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Figure 1. Rona Wagner, oil on canvas, 13 inches or 33 cm by 10 inches or 25 cm, 1946.

Dreaming Japan eons before I ever set foot on its soil, from the time I was in college studying ceramics and painting I was mesmerized by Japanese scrolls, the essential black and white mysteriously beautiful forms brushed upon tactile surfaces, then mounted and hung in soft-lit rooms of museums. Envisioning Japan from books and objects, I dreamed of studying calligraphy in its proper setting.

Love and youth has a way of re-shaping dreams. Had I not found the former and not been the latter, I likely would have found a way to adventure to Japan at that time. Instead, I received a letter from Japan from my friend and advisor at Antioch College, Karen Shirley, a potter three years my senior, my “senpai”. “Be sure to come to Mashiko and see Japan before all of the wood burning climbing kilns are no longer allowed because of pollution.” It was 1964. I had graduated that May and was in Boston. I filed her advice away for later and set about pursuing my passion which began with brushes.

Figure 2. Ceramic vases, reduction kiln glazes on high fire stoneware, 8 inches or 20 cm high.

The resumes of Japanese Calligraphy Masters usually start with the young age at which they began their studies, often with a relative. As a Western counterpart, I can only point to my parallel path, my taking up of a different kind of brush. The desired image of my five-year old self, painted with oils on an un-stretched canvas, somehow miraculously survived. It was painted at the studio of my aunt, Helen Jacobson, a fine painter and a beautiful woman. She was blond haired and blue-eyed, always elegantly dressed, I was brown and brown. Vividly remembering painting in her cavernous space where my imagination soared, I decided at that moment my future path. Wishing to be an artist ballerina when I “grew up”, the incongruity of painting in a tutu never occurred to me (Figure 1).

Figure 3. Ceramic vases, reduction kiln glazes, 10 inches or 25 cm high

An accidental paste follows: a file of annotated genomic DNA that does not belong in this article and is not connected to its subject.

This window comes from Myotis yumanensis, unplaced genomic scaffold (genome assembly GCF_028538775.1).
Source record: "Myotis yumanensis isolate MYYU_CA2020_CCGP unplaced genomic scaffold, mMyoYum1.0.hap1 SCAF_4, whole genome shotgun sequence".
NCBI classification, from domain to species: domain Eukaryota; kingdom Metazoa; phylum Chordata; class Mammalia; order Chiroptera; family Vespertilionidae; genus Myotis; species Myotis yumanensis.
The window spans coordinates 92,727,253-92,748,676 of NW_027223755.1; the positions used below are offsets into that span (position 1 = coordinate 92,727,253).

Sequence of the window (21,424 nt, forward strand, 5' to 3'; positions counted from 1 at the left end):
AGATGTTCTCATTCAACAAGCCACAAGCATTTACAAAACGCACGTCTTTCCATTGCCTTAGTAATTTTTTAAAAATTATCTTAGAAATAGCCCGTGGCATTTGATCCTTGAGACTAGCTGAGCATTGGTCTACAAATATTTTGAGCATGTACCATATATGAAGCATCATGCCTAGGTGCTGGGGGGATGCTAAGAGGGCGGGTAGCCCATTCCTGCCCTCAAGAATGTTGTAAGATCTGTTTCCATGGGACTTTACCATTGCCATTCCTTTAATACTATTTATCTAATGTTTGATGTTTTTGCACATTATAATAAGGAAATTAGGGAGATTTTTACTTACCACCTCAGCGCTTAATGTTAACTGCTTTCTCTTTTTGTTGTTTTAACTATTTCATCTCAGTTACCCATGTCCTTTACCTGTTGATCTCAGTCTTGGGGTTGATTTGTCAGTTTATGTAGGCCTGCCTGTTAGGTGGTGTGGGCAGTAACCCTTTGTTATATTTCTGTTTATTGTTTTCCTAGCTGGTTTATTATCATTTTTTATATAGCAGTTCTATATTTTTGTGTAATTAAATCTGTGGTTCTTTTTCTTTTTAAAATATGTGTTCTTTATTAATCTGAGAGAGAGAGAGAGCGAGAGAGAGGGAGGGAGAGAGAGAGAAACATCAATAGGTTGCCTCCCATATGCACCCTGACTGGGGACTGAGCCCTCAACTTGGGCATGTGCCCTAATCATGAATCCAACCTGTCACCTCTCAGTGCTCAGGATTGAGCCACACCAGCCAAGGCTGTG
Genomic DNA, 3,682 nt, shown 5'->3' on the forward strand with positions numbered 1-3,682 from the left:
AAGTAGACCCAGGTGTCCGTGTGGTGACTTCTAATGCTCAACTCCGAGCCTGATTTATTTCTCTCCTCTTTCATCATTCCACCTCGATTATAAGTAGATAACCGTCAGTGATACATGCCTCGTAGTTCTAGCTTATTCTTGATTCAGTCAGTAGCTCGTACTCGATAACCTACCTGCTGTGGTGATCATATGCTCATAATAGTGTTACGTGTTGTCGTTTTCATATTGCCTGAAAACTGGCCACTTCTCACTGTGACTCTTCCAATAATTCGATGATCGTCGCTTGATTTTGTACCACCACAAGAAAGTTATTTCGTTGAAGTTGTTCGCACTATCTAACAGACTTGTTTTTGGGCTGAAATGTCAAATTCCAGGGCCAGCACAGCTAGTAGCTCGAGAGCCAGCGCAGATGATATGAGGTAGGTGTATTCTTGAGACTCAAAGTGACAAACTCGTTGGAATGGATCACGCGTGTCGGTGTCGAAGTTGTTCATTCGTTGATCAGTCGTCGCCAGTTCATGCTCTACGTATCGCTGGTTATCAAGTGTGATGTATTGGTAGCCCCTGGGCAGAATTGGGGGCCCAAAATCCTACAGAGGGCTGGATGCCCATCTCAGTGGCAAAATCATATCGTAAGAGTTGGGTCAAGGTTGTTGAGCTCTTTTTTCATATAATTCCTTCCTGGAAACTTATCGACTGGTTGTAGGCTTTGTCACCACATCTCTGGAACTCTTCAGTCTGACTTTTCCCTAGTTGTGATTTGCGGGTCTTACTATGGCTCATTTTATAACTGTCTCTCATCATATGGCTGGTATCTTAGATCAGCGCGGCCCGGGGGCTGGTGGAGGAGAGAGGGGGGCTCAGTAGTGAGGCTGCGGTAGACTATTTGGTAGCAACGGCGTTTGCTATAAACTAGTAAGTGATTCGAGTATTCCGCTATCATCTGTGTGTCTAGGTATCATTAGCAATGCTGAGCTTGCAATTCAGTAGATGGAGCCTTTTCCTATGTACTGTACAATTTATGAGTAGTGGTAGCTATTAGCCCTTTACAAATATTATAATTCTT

My encounters with brushes continued through college. When I landed in Boston I set up a painting studio, but a place to do ceramics was more challenging. However, Boston, being a large cosmopolitan city of many universities and colleges, had a few places where one could arrange access to, if not a wood fired Japanese climbing kiln, at least a gas fired kiln with its reduction and interesting amazing possible glazes . The School of the Boston Museum of Fine Arts provided that for me. Wheel thrown vases, meant for only one rose, were decorated by patterning and overlaying glazes (Figure 2). Among the pieces created, the cylinders I threw and fired in the gas kiln could be vases for many roses, but I have been using them for kitchen utensils all these years (Figure 3).

Figure 4. Hands of Masakazu Kusakabe and unfired ceramics decorated with calligraphy, workshop at Harvard University Ceramics, Boston, MA, “I am a Teabowl”, 2009.

Japanese brushes were in use for decorating with slip under glazes, I had tried that technique. In the hands of a skilled potter and artist, calligraphic strokes could be made. At the time my attempts at such strokes were not authentic as they were without the bones required, the learning of calligraphy. A photograph taken just a few years ago with brushwork by Masakazu Kusakabe illustrates perfectly the synthesis of calligraphy as decoration on clay (Figure 4). He is a Master, a potter from Fukushima who travels the world instructing generously and organizing the building of his self-designed smokeless eco-conscious wood burning kilns.

Figure 5. Handmade brushes, deer tail, wood, white liquid glue, un-waxed dental floss, 1968.

My desire for making my own distinct marks required a different approach. Bringing the painter in me to the task, I set about making some brushes. Before the internet there were libraries, I looked in books for advice, then discarded most as impractical and simply set about “doing a Nike” as in “Just do it.” Thinking of where to find a source of animal hair/fur used for making brushes, I looked for a shop with fishing supplies. The so called “bait and tackle” shops sell this for “fly tying”. One could buy live worms as well, but I did not need those. I purchased three deer tails with apologies to all Bambis and had a close look at their shape to decide where to cut and gather the hair. Laying out the hair on a piece of paper to approximate a tapered brush and coating the upper fourth part with elmers glue, a common liquid white glue, I lay down strong, stiff wood for a handle. Rolling the hair around the handle, I fashioned a somewhat awkward but seemingly serviceable brush. To keep the hair wrapped around the handle, along with the glue, I wrapped dental floss. These were certainly not “maki fude” brushes.